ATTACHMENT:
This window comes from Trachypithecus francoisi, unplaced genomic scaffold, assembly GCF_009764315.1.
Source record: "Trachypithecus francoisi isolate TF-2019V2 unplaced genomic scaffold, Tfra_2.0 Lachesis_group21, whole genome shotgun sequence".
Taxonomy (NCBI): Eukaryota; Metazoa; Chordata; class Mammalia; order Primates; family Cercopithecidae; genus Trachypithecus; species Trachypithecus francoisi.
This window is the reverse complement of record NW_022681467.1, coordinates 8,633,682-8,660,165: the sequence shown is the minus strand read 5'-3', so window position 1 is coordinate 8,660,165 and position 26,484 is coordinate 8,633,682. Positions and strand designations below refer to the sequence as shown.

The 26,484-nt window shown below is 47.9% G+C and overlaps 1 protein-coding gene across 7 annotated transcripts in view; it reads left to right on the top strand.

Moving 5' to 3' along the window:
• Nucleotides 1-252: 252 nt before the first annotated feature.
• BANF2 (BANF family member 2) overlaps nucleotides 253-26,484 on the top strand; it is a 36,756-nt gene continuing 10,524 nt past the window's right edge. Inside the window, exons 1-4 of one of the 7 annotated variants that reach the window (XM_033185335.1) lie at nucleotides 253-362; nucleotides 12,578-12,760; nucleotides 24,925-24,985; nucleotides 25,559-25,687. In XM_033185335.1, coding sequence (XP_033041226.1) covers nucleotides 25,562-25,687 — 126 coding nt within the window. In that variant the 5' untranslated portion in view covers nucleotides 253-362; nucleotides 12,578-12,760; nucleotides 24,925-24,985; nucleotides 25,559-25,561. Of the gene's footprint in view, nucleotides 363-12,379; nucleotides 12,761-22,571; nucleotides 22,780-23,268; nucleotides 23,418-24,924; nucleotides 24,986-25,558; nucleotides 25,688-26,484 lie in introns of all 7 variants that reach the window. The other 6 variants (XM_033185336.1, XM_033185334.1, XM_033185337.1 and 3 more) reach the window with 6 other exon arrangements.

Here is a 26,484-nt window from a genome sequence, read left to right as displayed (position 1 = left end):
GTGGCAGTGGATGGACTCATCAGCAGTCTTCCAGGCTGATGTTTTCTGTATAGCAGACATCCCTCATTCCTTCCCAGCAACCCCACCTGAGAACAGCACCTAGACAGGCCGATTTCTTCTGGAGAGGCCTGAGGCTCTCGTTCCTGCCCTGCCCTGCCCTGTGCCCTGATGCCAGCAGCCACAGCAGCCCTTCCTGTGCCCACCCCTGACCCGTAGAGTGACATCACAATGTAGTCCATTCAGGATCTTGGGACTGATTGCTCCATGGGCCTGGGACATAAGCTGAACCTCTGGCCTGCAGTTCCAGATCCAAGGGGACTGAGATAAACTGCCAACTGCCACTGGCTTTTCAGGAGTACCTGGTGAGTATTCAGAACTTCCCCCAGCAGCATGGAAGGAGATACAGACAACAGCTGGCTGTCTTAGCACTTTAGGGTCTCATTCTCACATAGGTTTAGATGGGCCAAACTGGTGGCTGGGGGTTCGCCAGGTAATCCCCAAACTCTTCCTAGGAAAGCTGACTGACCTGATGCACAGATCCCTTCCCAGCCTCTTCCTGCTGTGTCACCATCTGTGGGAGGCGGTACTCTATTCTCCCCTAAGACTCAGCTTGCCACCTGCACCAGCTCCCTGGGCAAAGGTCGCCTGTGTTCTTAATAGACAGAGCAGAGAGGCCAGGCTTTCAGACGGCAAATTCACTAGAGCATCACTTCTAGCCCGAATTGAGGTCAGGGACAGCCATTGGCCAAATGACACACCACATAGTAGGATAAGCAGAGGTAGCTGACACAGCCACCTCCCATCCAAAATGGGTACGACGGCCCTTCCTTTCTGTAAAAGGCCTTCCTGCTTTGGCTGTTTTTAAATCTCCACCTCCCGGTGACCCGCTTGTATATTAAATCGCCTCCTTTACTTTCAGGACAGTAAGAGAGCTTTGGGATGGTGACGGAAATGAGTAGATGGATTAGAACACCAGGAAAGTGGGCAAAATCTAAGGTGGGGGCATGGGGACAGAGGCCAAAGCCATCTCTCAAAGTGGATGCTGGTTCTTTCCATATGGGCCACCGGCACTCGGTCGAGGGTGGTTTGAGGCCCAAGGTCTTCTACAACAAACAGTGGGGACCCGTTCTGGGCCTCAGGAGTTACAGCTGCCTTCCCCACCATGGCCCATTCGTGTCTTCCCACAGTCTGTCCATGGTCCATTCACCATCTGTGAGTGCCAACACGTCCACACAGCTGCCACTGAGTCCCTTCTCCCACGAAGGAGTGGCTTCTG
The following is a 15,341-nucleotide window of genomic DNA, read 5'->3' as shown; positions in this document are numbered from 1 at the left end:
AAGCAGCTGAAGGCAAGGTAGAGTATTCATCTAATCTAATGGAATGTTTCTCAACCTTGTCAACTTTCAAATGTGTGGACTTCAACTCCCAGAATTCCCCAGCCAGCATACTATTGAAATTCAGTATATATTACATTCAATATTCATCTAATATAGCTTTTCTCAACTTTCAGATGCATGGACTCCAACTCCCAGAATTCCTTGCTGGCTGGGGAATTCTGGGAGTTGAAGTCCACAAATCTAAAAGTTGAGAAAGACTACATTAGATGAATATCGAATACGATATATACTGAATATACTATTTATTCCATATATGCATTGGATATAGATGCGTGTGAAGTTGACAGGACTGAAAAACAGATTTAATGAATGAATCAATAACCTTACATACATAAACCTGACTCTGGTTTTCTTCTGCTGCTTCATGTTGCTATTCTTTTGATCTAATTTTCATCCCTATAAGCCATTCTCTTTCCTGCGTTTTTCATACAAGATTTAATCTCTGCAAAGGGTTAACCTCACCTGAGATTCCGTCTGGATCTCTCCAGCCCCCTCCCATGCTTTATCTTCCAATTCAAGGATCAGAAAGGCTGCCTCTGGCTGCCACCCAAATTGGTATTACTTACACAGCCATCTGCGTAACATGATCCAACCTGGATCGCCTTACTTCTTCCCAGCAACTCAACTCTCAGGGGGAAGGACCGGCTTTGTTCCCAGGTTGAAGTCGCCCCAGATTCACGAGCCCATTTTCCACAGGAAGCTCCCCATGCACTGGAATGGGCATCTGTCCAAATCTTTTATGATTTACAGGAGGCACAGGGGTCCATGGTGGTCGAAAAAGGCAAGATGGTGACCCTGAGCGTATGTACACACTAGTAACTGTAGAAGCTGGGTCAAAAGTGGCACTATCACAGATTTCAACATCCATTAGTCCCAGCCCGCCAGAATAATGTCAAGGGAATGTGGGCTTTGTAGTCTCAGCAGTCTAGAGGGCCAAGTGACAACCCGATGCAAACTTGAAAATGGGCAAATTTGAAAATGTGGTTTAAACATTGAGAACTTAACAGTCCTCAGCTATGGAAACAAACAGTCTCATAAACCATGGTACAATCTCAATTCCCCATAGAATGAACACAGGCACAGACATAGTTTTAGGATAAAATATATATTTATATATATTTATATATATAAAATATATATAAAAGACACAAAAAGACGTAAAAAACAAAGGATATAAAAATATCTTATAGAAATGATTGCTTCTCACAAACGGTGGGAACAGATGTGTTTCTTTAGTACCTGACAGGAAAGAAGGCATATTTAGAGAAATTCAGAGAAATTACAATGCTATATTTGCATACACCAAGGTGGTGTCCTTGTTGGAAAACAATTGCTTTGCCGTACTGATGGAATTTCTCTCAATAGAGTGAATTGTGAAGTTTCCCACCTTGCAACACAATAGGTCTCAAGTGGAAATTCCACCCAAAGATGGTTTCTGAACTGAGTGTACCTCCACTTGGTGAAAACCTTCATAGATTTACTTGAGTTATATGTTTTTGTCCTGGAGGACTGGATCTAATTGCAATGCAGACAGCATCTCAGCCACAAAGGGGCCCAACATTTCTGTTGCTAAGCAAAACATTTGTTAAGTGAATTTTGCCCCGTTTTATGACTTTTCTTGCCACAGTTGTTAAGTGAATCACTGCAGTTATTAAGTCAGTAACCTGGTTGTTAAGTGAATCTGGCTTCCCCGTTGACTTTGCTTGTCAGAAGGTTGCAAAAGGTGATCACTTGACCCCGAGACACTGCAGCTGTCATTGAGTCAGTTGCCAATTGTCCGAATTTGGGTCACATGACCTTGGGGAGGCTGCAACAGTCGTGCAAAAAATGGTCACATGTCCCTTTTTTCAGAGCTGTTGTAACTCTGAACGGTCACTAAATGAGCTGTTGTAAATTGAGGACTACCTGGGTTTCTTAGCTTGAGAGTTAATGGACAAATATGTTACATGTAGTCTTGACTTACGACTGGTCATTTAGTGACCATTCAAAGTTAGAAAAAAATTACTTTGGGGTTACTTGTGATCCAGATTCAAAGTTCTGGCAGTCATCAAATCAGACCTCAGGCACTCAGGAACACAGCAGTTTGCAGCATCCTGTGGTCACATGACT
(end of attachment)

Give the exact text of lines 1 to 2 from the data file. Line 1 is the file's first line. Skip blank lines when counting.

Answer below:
This window comes from Trachypithecus francoisi, unplaced genomic scaffold, assembly GCF_009764315.1.
Source record: "Trachypithecus francoisi isolate TF-2019V2 unplaced genomic scaffold, Tfra_2.0 Lachesis_group21, whole genome shotgun sequence".